Take-up of office space in Singapore has contracted for the first time since March 2017, according to government figures released on Friday.
Absorption of office space across Southeast Asia’s wealthiest city fell by 75,347 square feet (7,000 square metres) during the first three months of 2020, according to statistics released by Singapore’s Urban Renewal Authority, with the opening of a number of high profile projects during the quarter further adding to the amount of empty workplaces in the city.
The slide in occupier and investor demand came before Singapore’s government put in place the “circuit breaker” stay at home orders this month that have left offices vacant across the island nation, with analyst warning that the current quarter to show occupancy falling further.
The lack of occupier interest in office space helped to push vacancy island-wide to 11 percent by the end of the quarter, up from 10.5 percent during the preceding three months.
The rise in vacancy varied by location, however, with the percentage of empty workplaces in top grade buildings in the central part of the city, which includes the downtown core and Orchard Road area, declining by 0.5 percentage points to 7.2 percent by the end of March, after finishing 2019 at 7.7 percent.
Lower grade properties, or those in peripheral locations, saw vacancy jump 0.8 percentage points from 11.6 percent at the end of December to 12.4 percent by the close of March.
The occupancy level was further depressed by the completion of a number of new projects in the city, including Far East Organisation’s Woods Square development in the northern part of the city, AEW’s 30 Raffles Place (formerly Chevron House), and HD 139 as the newly re-christened 139 Cecil Street is known.
Also adding to the amount of empty space is 55 Market Street, a 16-storey office block near Raffles Place which AEW has recently finished refurbishing.
“The trend of weak absorption is likely to continue during subsequent quarters even if the circuit breaker is lifted in June, as the government will likely to continue imposing strict requirements on remote working for non-essential firms,” said Christine Li, head of research for Singapore and Southeast Asia at Cushman & Wakefield. Li predicted that the measures would continue to widen vacancy rates as the crisis drags on.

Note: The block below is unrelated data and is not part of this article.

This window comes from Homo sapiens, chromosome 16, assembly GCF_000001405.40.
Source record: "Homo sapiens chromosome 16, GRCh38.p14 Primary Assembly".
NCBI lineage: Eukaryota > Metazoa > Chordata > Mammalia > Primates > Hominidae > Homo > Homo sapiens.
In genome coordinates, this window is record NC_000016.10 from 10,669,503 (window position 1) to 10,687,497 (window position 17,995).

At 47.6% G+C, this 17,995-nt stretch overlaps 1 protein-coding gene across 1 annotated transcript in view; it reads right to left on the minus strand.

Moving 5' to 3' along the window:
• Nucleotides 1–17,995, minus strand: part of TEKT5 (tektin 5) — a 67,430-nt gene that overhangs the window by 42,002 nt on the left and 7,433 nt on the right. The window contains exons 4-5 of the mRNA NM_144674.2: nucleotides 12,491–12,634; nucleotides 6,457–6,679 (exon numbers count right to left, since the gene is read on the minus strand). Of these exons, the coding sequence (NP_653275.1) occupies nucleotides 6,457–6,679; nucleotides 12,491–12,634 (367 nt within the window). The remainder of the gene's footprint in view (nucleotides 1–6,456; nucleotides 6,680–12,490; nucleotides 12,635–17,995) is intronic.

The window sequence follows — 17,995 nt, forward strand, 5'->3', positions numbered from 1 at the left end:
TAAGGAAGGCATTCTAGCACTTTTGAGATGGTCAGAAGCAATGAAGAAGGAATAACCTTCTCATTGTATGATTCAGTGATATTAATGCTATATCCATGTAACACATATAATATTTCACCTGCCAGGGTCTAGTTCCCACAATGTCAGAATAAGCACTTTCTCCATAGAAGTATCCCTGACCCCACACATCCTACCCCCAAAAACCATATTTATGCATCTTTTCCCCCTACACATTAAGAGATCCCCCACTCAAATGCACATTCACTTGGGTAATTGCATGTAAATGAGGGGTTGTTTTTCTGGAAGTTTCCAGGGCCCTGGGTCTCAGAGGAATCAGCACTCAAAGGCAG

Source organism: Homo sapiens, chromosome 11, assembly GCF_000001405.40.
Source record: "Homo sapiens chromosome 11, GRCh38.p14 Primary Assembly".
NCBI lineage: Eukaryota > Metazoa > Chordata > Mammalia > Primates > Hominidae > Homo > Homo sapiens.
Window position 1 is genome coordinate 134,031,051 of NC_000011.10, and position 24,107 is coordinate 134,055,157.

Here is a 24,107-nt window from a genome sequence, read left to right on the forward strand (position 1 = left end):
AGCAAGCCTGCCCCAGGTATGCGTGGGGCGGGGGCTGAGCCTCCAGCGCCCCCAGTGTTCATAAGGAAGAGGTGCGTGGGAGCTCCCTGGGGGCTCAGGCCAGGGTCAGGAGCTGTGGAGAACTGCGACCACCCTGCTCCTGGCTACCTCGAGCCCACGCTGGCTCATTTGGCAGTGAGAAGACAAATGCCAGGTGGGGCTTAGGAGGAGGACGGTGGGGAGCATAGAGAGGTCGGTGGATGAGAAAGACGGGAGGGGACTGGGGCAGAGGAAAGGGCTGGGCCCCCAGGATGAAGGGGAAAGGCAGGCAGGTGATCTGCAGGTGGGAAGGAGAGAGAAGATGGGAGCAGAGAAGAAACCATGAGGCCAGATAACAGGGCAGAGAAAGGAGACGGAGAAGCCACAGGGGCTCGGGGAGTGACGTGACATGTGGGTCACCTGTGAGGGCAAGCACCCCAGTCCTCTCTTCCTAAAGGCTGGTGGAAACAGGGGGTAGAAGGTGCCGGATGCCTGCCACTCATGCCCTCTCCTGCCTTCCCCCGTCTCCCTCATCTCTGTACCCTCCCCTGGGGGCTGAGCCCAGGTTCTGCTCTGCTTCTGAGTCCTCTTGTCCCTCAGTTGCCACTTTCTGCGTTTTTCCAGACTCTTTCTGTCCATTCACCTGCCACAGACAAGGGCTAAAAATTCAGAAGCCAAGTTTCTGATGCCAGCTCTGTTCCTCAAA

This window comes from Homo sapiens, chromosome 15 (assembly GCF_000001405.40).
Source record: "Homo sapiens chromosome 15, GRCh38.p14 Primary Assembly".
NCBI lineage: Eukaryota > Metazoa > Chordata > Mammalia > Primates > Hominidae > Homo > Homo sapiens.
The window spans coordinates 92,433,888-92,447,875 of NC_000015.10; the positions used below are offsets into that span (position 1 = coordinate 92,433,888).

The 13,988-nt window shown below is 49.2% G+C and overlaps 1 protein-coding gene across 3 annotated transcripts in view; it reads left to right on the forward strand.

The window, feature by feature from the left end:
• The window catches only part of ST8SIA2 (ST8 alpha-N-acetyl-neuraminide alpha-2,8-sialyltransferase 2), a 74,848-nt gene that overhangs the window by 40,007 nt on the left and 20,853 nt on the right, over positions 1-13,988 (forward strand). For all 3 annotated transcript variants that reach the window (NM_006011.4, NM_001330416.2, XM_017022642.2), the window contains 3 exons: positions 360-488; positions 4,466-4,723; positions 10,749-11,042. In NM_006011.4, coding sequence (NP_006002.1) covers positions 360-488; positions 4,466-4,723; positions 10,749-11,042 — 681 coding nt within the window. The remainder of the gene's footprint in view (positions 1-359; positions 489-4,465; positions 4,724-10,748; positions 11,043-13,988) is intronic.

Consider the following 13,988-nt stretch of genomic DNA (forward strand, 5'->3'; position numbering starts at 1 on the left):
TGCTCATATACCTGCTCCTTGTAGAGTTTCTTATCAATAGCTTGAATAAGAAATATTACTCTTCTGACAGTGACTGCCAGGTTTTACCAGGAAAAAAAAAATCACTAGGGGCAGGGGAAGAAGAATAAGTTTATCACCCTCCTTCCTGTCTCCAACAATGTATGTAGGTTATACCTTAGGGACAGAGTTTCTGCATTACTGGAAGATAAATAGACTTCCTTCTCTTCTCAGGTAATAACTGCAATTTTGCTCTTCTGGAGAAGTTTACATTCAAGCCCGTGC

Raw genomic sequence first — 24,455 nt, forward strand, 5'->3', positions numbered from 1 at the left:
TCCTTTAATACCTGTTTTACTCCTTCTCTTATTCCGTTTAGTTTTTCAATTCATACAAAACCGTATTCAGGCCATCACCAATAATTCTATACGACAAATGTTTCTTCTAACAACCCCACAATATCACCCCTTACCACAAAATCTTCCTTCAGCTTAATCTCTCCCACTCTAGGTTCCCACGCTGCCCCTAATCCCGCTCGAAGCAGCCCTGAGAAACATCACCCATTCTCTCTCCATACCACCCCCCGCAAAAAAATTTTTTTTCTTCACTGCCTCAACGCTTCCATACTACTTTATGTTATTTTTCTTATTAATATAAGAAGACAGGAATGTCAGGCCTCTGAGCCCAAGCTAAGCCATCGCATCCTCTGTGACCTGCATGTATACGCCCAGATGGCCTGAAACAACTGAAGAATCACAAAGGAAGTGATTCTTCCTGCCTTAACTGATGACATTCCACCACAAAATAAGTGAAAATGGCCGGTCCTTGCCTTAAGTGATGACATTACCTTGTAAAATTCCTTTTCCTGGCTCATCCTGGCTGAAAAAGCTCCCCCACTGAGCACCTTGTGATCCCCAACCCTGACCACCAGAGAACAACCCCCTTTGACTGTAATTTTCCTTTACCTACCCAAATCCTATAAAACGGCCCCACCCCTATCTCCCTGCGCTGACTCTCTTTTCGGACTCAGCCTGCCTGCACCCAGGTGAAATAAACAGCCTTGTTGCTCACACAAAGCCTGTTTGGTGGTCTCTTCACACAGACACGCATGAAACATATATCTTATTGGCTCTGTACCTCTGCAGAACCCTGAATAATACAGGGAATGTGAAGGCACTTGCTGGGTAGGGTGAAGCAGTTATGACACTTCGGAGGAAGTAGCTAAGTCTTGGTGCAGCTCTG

Rental Rates Hold for Now
Despite the rising vacancy rates, landlords appear to be holding tight to their rental demands, with the URA’s rental index for top grade offices in the central region slipping by just 0.8 percent compared to the preceding quarter, although outlying areas saw the leasing price indicator fall by 1.3 percent.
In the fourth quarter, the rental index for central Singapore had slid by 3.2 percent.
Median rents in the central region, as recorded by the URA, actually climbed by 0.5 percent to S$10.59 per square foot per month during the first quarter, after ending 2019 at S$10.54. In peripheral areas, leasing rates slid by 0.4 percent to end March at S$5.49 per square foot per month – down from S$5.51 in the three months previous.
Some analysts, however, predict that landlords may start to ease rates more quickly as the COVID-19 crisis wears on.
“We expect the impact on office rents to be more evident in Q2 2020, said Tricia Song, head of research for Singapore at Colliers International. “In the 2003 SARS episode, the effect was noticeable after a one-quarter lag.”
Song noted, however that while her team expects the COVID-19 pandemic to last longer than SARS, Singapore’s office market currently has lower vacancy than during that earlier crisis, with fewer new projects coming through the pipeline than in 2003.